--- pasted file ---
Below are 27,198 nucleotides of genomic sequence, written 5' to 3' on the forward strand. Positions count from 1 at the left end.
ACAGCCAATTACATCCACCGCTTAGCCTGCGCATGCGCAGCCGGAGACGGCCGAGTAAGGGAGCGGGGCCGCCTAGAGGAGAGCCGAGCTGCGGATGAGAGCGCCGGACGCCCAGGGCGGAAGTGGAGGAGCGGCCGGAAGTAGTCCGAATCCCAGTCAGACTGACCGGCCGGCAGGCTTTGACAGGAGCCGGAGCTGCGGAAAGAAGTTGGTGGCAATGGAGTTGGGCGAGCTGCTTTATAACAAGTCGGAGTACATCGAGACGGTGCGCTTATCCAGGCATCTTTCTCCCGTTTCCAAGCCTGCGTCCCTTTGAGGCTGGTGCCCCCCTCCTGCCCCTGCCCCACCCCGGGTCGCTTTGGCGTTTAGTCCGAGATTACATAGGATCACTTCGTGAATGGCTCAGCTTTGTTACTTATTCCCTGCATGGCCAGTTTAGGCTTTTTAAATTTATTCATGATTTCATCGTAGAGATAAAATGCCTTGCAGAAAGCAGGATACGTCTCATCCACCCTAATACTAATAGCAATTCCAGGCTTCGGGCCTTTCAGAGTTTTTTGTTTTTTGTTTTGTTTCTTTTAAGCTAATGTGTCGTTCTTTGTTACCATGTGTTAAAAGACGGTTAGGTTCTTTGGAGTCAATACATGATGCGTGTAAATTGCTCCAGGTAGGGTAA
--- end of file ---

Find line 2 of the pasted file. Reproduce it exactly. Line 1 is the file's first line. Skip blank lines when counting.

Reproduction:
ACAGCCAATTACATCCACCGCTTAGCCTGCGCATGCGCAGCCGGAGACGGCCGAGTAAGGGAGCGGGGCCGCCTAGAGGAGAGCCGAGCTGCGGATGAGAGCGCCGGACGCCCAGGGCGGAAGTGGAGGAGCGGCCGGAAGTAGTCCGAATCCCAGTCAGACTGACCGGCCGGCAGGCTTTGACAGGAGCCGGAGCTGCGGAAAGAAGTTGGTGGCAATGGAGTTGGGCGAGCTGCTTTATAACAAGTCGGAGTACATCGAGACGGTGCGCTTATCCAGGCATCTTTCTCCCGTTTCCAAGCCTGCGTCCCTTTGAGGCTGGTGCCCCCCTCCTGCCCCTGCCCCACCCCGGGTCGCTTTGGCGTTTAGTCCGAGATTACATAGGATCACTTCGTGAATGGCTCAGCTTTGTTACTTATTCCCTGCATGGCCAGTTTAGGCTTTTTAAATTTATTCATGATTTCATCGTAGAGATAAAATGCCTTGCAGAAAGCAGGATACGTCTCATCCACCCTAATACTAATAGCAATTCCAGGCTTCGGGCCTTTCAGAGTTTTTTGTTTTTTGTTTTGTTTCTTTTAAGCTAATGTGTCGTTCTTTGTTACCATGTGTTAAAAGACGGTTAGGTTCTTTGGAGTCAATACATGATGCGTGTAAATTGCTCCAGGTAGGGTAA